Schenker's Theory of Counterpoint (cont.)
Two part counterpoint
Species counterpoint teaches students how the very simple progressions of first species can expanded until they form the basis for the much more complex counterpoint of fifth species. Schenker proposed that actual music is also based on the same simple progressions as species counterpoint exercises.
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Unlike students of species counterpoint, composers do not have to write according to strict rules (although most tonal composers would have known them). Even without knowing anything about Schenkerian analysis it is obvious that this excerpt from Mozart's G Minor Symphony KV 550 is somehow a decoration of the simple progression highlighted in red.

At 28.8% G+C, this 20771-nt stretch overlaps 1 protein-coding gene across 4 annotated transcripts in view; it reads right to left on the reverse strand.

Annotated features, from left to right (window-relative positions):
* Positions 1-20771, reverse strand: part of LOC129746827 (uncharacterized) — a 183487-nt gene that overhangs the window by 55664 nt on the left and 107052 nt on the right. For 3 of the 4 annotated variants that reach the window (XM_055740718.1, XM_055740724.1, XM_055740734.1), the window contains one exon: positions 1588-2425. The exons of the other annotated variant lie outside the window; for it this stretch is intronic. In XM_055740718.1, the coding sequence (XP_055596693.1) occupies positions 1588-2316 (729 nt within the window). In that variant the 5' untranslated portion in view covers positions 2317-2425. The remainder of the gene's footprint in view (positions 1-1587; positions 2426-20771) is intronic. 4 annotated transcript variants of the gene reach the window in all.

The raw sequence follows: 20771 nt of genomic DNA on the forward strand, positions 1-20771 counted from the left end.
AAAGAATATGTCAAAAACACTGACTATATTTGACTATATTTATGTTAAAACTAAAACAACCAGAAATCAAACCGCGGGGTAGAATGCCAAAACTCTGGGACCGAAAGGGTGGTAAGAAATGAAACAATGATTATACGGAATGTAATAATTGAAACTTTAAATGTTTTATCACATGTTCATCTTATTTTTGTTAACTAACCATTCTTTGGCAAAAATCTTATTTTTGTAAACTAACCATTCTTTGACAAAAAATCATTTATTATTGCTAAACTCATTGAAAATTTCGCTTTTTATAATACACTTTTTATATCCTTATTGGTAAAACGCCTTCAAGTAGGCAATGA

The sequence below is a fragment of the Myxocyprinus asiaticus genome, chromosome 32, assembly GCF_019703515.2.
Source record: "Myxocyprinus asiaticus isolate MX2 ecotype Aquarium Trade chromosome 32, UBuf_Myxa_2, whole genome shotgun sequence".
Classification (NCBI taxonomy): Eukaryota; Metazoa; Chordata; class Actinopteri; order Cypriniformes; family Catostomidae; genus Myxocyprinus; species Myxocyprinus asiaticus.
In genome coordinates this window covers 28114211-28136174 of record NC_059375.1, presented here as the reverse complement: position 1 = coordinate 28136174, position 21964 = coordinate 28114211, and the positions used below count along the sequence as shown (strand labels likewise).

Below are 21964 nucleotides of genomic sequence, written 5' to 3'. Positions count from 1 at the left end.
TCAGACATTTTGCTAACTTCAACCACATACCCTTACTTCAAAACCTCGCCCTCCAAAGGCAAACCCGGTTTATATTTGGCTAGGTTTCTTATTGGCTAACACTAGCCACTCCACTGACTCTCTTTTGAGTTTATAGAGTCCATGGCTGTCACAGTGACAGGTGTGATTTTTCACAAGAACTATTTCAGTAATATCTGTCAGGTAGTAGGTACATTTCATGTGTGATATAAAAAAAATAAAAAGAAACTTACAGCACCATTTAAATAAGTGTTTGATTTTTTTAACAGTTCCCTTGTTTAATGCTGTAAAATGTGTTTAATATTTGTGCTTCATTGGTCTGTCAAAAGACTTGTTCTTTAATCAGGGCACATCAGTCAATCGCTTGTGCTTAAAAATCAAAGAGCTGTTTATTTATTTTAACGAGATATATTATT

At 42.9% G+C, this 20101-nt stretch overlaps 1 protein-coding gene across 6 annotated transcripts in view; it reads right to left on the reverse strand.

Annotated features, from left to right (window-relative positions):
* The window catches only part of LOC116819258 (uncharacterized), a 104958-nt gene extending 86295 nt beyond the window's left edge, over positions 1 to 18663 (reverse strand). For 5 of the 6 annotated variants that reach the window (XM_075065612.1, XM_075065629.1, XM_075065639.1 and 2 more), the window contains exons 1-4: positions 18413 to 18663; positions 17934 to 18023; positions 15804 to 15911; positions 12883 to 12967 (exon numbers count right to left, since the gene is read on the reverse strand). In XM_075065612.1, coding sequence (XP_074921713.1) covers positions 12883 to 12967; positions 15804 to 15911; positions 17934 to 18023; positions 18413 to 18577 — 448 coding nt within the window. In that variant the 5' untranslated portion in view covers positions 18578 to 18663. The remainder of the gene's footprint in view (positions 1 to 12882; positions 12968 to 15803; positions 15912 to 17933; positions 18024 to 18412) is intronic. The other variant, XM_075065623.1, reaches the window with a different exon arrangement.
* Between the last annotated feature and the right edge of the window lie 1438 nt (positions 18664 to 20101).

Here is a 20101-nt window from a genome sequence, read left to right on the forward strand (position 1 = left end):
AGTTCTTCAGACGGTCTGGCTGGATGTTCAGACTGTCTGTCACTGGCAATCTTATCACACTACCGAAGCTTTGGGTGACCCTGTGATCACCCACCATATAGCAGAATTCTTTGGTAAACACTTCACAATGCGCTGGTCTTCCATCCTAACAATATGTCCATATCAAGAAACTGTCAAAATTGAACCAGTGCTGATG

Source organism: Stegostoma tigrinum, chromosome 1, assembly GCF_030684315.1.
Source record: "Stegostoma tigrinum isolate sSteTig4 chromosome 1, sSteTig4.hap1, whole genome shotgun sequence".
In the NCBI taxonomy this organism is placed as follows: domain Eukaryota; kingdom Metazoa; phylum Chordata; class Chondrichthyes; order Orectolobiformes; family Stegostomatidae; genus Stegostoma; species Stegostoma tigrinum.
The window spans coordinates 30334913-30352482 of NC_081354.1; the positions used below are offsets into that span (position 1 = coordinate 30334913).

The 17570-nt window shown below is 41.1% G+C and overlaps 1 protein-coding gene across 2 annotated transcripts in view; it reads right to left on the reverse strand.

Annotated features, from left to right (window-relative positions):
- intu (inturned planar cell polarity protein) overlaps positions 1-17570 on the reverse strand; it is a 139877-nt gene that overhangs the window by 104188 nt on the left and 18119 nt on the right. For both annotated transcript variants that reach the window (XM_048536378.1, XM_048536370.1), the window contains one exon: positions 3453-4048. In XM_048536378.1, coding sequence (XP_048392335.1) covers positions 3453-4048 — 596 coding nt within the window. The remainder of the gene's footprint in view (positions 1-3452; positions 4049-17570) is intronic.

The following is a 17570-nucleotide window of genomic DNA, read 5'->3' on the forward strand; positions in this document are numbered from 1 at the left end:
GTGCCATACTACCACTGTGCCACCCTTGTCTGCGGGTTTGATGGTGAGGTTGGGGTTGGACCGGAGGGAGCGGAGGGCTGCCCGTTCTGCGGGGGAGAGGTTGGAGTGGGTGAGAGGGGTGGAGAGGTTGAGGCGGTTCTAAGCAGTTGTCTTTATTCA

This two-voice contrapuntal structure could be found in many species counterpoint exercises and Schenker's theory eventually explains how most tonal music can be understood to follow the the same sorts of rules introduced in species counterpoint.
The numbers between the staves refer to the intervals between the two outer parts - a compound third followed by a descending pair of sixths.